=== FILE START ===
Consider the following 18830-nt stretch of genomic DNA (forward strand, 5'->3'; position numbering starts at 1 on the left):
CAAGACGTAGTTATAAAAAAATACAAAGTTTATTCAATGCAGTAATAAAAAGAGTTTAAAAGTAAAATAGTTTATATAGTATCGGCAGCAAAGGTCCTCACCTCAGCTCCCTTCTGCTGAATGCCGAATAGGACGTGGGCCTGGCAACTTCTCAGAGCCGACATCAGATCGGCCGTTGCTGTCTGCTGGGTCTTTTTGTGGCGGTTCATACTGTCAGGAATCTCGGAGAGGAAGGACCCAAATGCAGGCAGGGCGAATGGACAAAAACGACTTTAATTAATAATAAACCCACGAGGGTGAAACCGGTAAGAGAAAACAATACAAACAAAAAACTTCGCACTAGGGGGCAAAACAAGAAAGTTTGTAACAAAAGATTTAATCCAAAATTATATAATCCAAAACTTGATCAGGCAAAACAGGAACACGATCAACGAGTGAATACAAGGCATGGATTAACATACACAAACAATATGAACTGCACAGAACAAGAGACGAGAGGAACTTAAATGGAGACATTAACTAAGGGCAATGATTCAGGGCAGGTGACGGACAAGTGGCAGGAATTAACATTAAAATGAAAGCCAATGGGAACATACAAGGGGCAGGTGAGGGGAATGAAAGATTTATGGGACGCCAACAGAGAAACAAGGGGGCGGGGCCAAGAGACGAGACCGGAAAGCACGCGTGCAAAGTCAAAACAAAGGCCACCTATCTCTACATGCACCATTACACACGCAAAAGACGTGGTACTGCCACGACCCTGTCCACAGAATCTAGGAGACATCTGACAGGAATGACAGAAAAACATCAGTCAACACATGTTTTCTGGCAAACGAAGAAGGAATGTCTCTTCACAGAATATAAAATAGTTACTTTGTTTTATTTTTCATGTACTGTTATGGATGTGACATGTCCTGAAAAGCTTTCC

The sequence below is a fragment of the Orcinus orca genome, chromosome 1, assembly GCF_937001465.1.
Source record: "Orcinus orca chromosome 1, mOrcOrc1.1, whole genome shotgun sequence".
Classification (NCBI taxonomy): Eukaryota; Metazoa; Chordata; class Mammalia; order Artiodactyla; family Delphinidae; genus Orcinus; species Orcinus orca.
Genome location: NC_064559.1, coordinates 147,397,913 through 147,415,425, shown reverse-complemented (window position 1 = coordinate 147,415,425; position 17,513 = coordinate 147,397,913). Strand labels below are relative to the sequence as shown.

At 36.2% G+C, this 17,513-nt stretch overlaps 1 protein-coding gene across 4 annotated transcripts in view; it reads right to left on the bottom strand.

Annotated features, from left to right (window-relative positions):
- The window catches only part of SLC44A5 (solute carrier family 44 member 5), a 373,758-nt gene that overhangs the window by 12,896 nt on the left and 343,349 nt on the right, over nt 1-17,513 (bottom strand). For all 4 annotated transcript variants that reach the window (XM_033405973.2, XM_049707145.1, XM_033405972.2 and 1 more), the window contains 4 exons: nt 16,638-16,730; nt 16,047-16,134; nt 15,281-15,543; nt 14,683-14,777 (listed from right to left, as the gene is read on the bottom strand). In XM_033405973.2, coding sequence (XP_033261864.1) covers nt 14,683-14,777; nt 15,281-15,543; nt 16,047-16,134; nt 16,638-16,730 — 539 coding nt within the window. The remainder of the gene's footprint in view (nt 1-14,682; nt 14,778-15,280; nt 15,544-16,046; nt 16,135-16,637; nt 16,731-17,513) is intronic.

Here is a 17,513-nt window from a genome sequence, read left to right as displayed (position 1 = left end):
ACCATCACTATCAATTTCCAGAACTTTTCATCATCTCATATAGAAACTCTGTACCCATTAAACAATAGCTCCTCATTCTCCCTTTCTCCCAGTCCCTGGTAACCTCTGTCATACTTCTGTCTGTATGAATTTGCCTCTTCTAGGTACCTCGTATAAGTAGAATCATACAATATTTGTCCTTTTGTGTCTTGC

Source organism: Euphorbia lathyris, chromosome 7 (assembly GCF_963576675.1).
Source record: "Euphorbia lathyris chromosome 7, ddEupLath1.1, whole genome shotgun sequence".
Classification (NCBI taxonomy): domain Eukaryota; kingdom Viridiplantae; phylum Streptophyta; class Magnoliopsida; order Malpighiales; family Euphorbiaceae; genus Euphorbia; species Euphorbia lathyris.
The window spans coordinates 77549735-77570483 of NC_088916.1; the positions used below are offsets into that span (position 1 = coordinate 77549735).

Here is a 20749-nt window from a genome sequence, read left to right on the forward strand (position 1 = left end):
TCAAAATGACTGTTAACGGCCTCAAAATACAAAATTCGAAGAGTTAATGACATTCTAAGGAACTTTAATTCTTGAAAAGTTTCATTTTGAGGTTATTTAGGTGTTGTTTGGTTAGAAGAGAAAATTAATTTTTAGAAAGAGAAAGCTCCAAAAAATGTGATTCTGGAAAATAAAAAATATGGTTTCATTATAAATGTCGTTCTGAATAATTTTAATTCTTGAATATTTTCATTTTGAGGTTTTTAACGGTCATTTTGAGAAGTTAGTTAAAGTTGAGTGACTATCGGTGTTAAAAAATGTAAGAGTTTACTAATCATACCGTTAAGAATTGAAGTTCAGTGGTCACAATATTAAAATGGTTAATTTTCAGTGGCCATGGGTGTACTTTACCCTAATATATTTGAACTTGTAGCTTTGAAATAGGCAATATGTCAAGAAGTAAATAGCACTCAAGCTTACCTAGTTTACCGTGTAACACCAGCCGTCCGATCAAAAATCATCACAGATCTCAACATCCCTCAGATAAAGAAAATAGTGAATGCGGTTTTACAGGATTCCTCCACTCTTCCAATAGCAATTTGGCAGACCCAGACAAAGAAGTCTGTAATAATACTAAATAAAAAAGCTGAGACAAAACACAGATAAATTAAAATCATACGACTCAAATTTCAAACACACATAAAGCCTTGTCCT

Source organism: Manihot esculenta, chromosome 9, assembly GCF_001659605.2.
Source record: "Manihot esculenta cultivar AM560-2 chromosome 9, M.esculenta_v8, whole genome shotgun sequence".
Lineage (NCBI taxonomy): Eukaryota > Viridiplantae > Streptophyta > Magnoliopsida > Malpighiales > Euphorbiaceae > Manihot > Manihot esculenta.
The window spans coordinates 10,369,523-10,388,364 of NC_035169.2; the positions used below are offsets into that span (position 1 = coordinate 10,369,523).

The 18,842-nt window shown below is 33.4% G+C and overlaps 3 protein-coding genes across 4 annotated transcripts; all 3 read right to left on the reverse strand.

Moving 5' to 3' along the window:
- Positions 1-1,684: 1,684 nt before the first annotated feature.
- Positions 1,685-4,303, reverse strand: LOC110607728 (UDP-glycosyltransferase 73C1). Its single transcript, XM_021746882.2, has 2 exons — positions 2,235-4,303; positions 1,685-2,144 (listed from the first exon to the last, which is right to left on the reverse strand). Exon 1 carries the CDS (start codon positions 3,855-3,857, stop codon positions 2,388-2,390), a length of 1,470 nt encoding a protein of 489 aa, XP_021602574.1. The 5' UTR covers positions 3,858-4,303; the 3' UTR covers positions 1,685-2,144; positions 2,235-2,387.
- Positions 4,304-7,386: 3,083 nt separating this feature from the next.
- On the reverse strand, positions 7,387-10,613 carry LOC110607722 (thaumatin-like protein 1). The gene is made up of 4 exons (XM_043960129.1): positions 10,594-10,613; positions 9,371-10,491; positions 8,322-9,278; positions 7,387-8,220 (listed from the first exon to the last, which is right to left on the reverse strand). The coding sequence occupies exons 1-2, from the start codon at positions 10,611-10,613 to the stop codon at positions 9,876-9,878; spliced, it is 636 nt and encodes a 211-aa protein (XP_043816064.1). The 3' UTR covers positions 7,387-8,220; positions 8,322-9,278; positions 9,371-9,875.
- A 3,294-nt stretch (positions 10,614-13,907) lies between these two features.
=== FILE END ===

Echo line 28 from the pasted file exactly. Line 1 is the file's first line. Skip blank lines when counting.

- A 3,294-nt stretch (positions 10,614-13,907) lies between these two features.